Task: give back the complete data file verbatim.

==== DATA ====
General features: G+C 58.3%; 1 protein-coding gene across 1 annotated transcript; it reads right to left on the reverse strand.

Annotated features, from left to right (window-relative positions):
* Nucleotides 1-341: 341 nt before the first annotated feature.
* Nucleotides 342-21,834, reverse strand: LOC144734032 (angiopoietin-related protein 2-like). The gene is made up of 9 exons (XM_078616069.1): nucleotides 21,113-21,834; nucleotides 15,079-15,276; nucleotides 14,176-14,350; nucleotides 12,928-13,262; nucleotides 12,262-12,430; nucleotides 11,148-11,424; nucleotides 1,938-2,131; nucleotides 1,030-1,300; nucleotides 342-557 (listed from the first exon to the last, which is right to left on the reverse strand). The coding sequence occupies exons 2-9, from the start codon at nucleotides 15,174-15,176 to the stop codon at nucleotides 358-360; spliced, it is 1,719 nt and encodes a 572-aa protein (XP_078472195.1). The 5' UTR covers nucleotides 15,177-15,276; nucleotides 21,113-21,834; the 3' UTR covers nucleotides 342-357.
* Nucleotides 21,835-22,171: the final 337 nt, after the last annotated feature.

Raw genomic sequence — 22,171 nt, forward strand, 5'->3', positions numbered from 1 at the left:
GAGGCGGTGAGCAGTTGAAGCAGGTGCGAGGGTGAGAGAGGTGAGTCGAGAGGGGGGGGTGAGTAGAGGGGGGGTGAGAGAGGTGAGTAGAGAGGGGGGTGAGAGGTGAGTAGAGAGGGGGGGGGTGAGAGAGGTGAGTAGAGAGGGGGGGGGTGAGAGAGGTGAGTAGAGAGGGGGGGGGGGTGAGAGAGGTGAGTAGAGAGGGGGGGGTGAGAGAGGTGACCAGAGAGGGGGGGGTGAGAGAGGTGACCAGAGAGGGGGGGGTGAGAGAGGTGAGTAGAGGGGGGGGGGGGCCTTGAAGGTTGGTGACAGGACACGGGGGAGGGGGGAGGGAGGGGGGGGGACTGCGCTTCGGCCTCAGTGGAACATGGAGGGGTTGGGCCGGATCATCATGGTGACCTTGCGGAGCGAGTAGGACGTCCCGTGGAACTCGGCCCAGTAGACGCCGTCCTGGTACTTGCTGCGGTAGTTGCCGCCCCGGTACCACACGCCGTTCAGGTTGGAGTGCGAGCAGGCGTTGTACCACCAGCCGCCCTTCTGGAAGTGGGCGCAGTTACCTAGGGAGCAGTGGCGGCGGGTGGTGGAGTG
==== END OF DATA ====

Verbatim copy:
General features: G+C 58.3%; 1 protein-coding gene across 1 annotated transcript; it reads right to left on the reverse strand.

Annotated features, from left to right (window-relative positions):
* Nucleotides 1-341: 341 nt before the first annotated feature.
* Nucleotides 342-21,834, reverse strand: LOC144734032 (angiopoietin-related protein 2-like). The gene is made up of 9 exons (XM_078616069.1): nucleotides 21,113-21,834; nucleotides 15,079-15,276; nucleotides 14,176-14,350; nucleotides 12,928-13,262; nucleotides 12,262-12,430; nucleotides 11,148-11,424; nucleotides 1,938-2,131; nucleotides 1,030-1,300; nucleotides 342-557 (listed from the first exon to the last, which is right to left on the reverse strand). The coding sequence occupies exons 2-9, from the start codon at nucleotides 15,174-15,176 to the stop codon at nucleotides 358-360; spliced, it is 1,719 nt and encodes a 572-aa protein (XP_078472195.1). The 5' UTR covers nucleotides 15,177-15,276; nucleotides 21,113-21,834; the 3' UTR covers nucleotides 342-357.
* Nucleotides 21,835-22,171: the final 337 nt, after the last annotated feature.

Raw genomic sequence — 22,171 nt, forward strand, 5'->3', positions numbered from 1 at the left:
GAGGCGGTGAGCAGTTGAAGCAGGTGCGAGGGTGAGAGAGGTGAGTCGAGAGGGGGGGGTGAGTAGAGGGGGGGTGAGAGAGGTGAGTAGAGAGGGGGGTGAGAGGTGAGTAGAGAGGGGGGGGGTGAGAGAGGTGAGTAGAGAGGGGGGGGGTGAGAGAGGTGAGTAGAGAGGGGGGGGGGGTGAGAGAGGTGAGTAGAGAGGGGGGGGTGAGAGAGGTGACCAGAGAGGGGGGGGTGAGAGAGGTGACCAGAGAGGGGGGGGTGAGAGAGGTGAGTAGAGGGGGGGGGGGGCCTTGAAGGTTGGTGACAGGACACGGGGGAGGGGGGAGGGAGGGGGGGGGACTGCGCTTCGGCCTCAGTGGAACATGGAGGGGTTGGGCCGGATCATCATGGTGACCTTGCGGAGCGAGTAGGACGTCCCGTGGAACTCGGCCCAGTAGACGCCGTCCTGGTACTTGCTGCGGTAGTTGCCGCCCCGGTACCACACGCCGTTCAGGTTGGAGTGCGAGCAGGCGTTGTACCACCAGCCGCCCTTCTGGAAGTGGGCGCAGTTACCTAGGGAGCAGTGGCGGCGGGTGGTGGAGTG